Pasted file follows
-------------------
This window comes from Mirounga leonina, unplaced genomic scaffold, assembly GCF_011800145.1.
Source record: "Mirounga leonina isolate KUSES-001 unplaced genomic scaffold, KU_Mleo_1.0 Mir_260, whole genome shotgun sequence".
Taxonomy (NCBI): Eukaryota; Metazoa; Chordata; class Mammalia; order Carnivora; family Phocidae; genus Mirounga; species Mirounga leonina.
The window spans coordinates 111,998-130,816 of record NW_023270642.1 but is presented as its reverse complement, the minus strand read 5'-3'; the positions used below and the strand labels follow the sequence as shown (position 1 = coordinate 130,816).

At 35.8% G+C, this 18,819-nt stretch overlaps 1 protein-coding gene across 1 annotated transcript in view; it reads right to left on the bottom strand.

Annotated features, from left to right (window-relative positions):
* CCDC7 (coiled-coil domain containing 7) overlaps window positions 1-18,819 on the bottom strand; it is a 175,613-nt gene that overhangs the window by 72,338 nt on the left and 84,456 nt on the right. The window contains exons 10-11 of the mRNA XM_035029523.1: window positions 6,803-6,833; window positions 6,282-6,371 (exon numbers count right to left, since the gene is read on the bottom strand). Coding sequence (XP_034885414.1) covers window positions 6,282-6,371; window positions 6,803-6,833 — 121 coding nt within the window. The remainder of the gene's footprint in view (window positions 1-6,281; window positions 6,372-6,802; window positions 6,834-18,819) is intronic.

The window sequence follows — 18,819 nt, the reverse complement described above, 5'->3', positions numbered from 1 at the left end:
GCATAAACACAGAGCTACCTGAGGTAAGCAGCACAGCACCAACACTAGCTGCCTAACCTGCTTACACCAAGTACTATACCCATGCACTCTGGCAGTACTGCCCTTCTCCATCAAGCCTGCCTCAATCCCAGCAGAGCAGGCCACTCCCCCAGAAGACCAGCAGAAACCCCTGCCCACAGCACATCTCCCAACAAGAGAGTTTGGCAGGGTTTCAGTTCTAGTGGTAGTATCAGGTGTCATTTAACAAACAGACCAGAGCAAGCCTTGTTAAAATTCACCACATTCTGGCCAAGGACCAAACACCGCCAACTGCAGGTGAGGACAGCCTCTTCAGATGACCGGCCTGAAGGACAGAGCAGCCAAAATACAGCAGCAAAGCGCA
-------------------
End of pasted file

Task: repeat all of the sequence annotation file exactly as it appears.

This window comes from Mirounga leonina, unplaced genomic scaffold, assembly GCF_011800145.1.
Source record: "Mirounga leonina isolate KUSES-001 unplaced genomic scaffold, KU_Mleo_1.0 Mir_260, whole genome shotgun sequence".
Taxonomy (NCBI): Eukaryota; Metazoa; Chordata; class Mammalia; order Carnivora; family Phocidae; genus Mirounga; species Mirounga leonina.
The window spans coordinates 111,998-130,816 of record NW_023270642.1 but is presented as its reverse complement, the minus strand read 5'-3'; the positions used below and the strand labels follow the sequence as shown (position 1 = coordinate 130,816).

At 35.8% G+C, this 18,819-nt stretch overlaps 1 protein-coding gene across 1 annotated transcript in view; it reads right to left on the bottom strand.

Annotated features, from left to right (window-relative positions):
* CCDC7 (coiled-coil domain containing 7) overlaps window positions 1-18,819 on the bottom strand; it is a 175,613-nt gene that overhangs the window by 72,338 nt on the left and 84,456 nt on the right. The window contains exons 10-11 of the mRNA XM_035029523.1: window positions 6,803-6,833; window positions 6,282-6,371 (exon numbers count right to left, since the gene is read on the bottom strand). Coding sequence (XP_034885414.1) covers window positions 6,282-6,371; window positions 6,803-6,833 — 121 coding nt within the window. The remainder of the gene's footprint in view (window positions 1-6,281; window positions 6,372-6,802; window positions 6,834-18,819) is intronic.

The window sequence follows — 18,819 nt, the reverse complement described above, 5'->3', positions numbered from 1 at the left end:
GCATAAACACAGAGCTACCTGAGGTAAGCAGCACAGCACCAACACTAGCTGCCTAACCTGCTTACACCAAGTACTATACCCATGCACTCTGGCAGTACTGCCCTTCTCCATCAAGCCTGCCTCAATCCCAGCAGAGCAGGCCACTCCCCCAGAAGACCAGCAGAAACCCCTGCCCACAGCACATCTCCCAACAAGAGAGTTTGGCAGGGTTTCAGTTCTAGTGGTAGTATCAGGTGTCATTTAACAAACAGACCAGAGCAAGCCTTGTTAAAATTCACCACATTCTGGCCAAGGACCAAACACCGCCAACTGCAGGTGAGGACAGCCTCTTCAGATGACCGGCCTGAAGGACAGAGCAGCCAAAATACAGCAGCAAAGCGCA